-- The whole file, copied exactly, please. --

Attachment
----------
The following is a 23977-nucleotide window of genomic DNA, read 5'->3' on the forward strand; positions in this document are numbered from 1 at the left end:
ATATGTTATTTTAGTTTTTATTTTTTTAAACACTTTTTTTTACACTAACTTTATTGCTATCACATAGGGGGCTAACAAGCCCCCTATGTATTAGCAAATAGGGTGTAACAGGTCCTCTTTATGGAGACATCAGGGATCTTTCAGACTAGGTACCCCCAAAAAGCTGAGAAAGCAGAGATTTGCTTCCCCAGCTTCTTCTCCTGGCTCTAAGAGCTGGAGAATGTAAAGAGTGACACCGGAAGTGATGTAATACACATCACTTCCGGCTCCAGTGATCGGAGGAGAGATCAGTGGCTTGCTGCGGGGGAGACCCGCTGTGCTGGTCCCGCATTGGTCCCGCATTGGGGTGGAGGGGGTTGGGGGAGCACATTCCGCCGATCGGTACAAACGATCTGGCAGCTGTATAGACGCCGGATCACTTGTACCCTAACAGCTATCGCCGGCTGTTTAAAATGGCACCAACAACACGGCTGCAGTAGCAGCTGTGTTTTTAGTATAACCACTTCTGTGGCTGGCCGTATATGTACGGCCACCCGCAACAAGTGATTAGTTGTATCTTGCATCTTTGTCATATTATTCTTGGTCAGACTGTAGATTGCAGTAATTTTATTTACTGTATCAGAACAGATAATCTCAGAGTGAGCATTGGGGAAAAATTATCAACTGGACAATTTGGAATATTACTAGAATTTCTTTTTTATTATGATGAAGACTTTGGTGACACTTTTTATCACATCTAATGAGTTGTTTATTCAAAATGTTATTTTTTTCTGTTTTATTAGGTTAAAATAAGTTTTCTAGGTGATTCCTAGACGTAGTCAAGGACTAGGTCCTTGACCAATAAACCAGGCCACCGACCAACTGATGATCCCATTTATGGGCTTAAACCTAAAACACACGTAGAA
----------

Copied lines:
The following is a 23977-nucleotide window of genomic DNA, read 5'->3' on the forward strand; positions in this document are numbered from 1 at the left end:
ATATGTTATTTTAGTTTTTATTTTTTTAAACACTTTTTTTTACACTAACTTTATTGCTATCACATAGGGGGCTAACAAGCCCCCTATGTATTAGCAAATAGGGTGTAACAGGTCCTCTTTATGGAGACATCAGGGATCTTTCAGACTAGGTACCCCCAAAAAGCTGAGAAAGCAGAGATTTGCTTCCCCAGCTTCTTCTCCTGGCTCTAAGAGCTGGAGAATGTAAAGAGTGACACCGGAAGTGATGTAATACACATCACTTCCGGCTCCAGTGATCGGAGGAGAGATCAGTGGCTTGCTGCGGGGGAGACCCGCTGTGCTGGTCCCGCATTGGTCCCGCATTGGGGTGGAGGGGGTTGGGGGAGCACATTCCGCCGATCGGTACAAACGATCTGGCAGCTGTATAGACGCCGGATCACTTGTACCCTAACAGCTATCGCCGGCTGTTTAAAATGGCACCAACAACACGGCTGCAGTAGCAGCTGTGTTTTTAGTATAACCACTTCTGTGGCTGGCCGTATATGTACGGCCACCCGCAACAAGTGATTAGTTGTATCTTGCATCTTTGTCATATTATTCTTGGTCAGACTGTAGATTGCAGTAATTTTATTTACTGTATCAGAACAGATAATCTCAGAGTGAGCATTGGGGAAAAATTATCAACTGGACAATTTGGAATATTACTAGAATTTCTTTTTTATTATGATGAAGACTTTGGTGACACTTTTTATCACATCTAATGAGTTGTTTATTCAAAATGTTATTTTTTTCTGTTTTATTAGGTTAAAATAAGTTTTCTAGGTGATTCCTAGACGTAGTCAAGGACTAGGTCCTTGACCAATAAACCAGGCCACCGACCAACTGATGATCCCATTTATGGGCTTAAACCTAAAACACACGTAGAA